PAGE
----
Around the Moon

Jules Verne's sequel to From the Earth to the Moon, is a science fiction novel continuing the trip to the moon which left the reader in suspense after the previous novel.

Jules VerneJules Gabriel Verne 8 February 1828 – 24 March 1905) was a French novelist, poet, and playwright. His collaboration with the publisher Pierre-Jules Hetzel led to the creation of the Voyages extraordinaires, a series of bestselling adventure novels including Journey to the Center of the Earth (1864), Twenty Thousand Leagues Under the Sea (1870), and Around the World in Eighty Days (1873).

Books related to Around the Moon


The Research Magnificent

The Research Magnificent is a 1915 novel by H. G. Wells.

The Food of the Gods

A science fiction novel by H. G. Wells, first published in 1904. Wells called it "a fantasia on the change of scale in human affairs. . . . I had hit upon [the idea] while working out the possibilities of the near future in a book of speculations called Anticipations (1901)." The novel is one of his lesser known works. There have been various B-movie adaptations.

The History of Mr. Polly

The History of Mr. Polly is a 1910 comic novel by H. G. Wells.

Mr. Britling Sees It Through

Science fiction novel by H. G. Wells

The Adventures of Three Englishmen and Three Russians in Southern Africa

This is a translation of Verne's Aventures de trois Russes et de trois Anglais dans l’Afrique australe. The full English title used is Meridiana: The Adventures of Three Englishmen and Three Russians in South Africa. The translation was first published by Sampson Low, London, 1872.

The Hunting of the Snark

The Hunting of the Snark (An Agony in 8 Fits) is typically categorized as a nonsense poem written by Lewis Carroll, the pen name of Charles Lutwidge Dodgson. Written from 1874 to 1876, the poem borrows the setting, some creatures, and eight portmanteau words from Carroll's earlier poem "Jabberwocky" in his children's novel Through the Looking Glass (1871).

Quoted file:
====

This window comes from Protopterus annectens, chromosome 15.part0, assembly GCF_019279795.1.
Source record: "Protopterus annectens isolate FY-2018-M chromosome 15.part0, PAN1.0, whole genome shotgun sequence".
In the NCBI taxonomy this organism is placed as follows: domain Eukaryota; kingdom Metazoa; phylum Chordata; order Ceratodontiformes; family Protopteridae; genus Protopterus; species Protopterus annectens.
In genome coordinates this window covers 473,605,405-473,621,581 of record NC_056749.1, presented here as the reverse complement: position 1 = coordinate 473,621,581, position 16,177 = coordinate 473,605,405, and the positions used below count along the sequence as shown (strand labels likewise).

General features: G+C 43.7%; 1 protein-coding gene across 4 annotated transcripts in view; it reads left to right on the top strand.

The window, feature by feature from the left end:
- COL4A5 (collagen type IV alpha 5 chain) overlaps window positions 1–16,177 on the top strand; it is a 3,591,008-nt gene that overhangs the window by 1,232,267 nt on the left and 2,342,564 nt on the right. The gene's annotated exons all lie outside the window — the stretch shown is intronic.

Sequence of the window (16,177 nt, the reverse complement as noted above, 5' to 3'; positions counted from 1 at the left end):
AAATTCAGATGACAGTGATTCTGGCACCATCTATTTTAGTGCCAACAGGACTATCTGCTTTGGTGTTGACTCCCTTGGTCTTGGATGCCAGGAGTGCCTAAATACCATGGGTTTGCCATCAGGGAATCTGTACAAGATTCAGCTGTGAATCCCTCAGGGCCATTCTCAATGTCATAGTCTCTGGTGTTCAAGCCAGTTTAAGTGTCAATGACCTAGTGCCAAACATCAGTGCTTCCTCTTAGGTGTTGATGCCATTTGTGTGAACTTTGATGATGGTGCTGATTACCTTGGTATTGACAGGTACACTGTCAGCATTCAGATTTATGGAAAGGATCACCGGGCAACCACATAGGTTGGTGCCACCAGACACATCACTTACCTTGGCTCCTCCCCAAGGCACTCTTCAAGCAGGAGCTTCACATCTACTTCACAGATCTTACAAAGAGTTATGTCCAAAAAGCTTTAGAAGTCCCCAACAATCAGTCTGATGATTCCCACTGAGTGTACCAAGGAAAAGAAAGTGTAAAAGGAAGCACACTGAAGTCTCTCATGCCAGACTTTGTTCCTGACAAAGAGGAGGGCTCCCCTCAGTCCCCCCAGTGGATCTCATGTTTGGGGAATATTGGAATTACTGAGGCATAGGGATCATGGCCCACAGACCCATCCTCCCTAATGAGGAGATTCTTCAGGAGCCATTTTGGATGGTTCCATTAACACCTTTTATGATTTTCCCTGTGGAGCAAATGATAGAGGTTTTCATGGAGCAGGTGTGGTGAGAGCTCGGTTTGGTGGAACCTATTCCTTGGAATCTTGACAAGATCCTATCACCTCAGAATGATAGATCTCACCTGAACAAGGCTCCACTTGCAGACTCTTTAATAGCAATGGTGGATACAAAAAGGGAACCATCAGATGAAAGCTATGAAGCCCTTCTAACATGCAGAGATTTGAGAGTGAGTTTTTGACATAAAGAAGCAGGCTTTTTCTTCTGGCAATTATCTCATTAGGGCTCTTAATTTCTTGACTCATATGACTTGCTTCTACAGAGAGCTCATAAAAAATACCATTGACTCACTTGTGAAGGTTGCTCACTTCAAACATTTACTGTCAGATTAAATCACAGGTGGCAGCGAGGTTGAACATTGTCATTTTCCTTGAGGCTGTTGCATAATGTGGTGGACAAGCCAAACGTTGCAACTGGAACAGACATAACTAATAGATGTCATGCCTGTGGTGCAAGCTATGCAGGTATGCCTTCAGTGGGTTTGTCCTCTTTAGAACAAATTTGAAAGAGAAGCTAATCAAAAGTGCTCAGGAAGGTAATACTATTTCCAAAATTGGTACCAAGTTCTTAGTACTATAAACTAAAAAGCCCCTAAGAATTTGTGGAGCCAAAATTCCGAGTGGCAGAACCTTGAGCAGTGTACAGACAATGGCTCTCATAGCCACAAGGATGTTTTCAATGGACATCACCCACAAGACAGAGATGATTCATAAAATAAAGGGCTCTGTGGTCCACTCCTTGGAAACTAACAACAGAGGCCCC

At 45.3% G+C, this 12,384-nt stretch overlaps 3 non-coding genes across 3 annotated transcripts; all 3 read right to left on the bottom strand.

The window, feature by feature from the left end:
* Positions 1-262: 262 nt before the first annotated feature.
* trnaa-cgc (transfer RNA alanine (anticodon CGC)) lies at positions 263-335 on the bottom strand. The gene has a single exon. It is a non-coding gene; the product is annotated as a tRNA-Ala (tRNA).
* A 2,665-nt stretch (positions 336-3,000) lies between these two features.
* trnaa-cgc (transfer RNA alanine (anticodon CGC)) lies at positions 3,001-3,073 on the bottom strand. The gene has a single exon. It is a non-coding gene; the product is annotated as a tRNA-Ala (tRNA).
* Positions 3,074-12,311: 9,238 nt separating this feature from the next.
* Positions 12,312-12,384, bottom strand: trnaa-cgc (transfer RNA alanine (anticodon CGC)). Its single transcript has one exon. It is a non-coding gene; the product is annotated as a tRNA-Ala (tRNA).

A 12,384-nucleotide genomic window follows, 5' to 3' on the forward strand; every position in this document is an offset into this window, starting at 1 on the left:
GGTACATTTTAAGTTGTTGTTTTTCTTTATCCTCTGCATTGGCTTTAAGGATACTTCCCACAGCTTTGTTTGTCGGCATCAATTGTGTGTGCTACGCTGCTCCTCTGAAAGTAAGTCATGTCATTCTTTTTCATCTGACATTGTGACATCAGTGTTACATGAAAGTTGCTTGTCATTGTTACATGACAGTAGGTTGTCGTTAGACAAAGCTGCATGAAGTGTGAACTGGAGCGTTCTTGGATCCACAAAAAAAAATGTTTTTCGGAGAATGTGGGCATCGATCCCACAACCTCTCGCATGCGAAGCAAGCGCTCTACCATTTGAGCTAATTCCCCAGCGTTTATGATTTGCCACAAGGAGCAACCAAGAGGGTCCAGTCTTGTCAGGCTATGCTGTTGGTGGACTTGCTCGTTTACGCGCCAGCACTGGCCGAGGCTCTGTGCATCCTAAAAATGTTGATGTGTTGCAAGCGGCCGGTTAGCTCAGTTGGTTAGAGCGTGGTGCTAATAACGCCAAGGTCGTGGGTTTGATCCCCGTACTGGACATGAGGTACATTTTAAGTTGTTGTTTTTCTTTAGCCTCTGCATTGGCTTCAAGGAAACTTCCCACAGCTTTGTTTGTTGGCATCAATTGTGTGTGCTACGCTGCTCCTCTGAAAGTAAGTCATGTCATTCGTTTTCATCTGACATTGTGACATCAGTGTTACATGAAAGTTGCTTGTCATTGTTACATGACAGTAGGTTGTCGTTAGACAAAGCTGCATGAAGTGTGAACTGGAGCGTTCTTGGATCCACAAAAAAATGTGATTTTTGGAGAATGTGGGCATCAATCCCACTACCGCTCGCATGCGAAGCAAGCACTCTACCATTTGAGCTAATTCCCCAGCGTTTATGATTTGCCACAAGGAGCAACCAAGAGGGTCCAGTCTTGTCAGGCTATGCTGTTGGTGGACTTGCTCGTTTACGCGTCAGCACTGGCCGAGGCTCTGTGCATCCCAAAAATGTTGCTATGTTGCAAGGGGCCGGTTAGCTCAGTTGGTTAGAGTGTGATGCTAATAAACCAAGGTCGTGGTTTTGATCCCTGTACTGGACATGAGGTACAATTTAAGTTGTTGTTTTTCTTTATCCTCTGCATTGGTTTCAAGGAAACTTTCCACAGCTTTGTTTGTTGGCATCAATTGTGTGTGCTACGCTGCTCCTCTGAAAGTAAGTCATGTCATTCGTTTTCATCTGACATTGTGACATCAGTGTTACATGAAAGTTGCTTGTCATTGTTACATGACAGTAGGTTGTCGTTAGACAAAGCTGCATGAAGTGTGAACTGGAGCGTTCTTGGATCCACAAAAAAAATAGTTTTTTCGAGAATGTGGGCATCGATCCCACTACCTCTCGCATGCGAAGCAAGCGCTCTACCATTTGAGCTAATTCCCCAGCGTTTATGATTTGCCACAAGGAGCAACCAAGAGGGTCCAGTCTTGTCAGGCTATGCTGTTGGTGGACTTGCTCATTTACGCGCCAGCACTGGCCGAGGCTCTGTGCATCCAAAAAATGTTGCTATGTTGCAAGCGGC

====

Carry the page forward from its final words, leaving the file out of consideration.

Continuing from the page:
God The Invisible King

God the Invisible King is a theological tract published by H.G. Wells in 1917.

Anticipations

With Anticipations of the Reaction of Mechanical and Scientific Progress upon Human Life and Thought, generally known as Anticipations, H.G. Wells at the age of 34 staked his claim to the role of social prophet. He later called the book, which became a bestseller, "the keystone to the main arch of my work." His most recent biographer, however, calls the volume "both the starting point and the lowest point in Wells's career as a social thinker."

The New Machiavelli

A 1911 novel by H. G. Wells that was serialized in The English Review in 1910. Because its plot notoriously derived from Wells's affair with Amber Reeves and satirized Beatrice and Sidney Webb, it was "the literary scandal of its day."

In the Days of the Comet

In the Days of the Comet (1906) is a science fiction novel by H. G. Wells in which humanity is "exalted" when a comet causes "the nitrogen of the air, the old azote," to "change out of itself" and become "a respirable gas, differing indeed from oxygen, but helping and sustaining its action, a bath of strength and healing for nerve and brain." The result: "The great Change has come for evermore, happiness and beauty are our atmosphere, there is peace on earth and good will to all men."

In The Fourth Year

In the Fourth Year is a collection H.G. Wells assembled in the spring of 1918 from essays he had recently published discussing the problem of establishing lasting peace when World War I ended. It is mostly devoted to plans for the League of Nations and the discussion of post-war politics.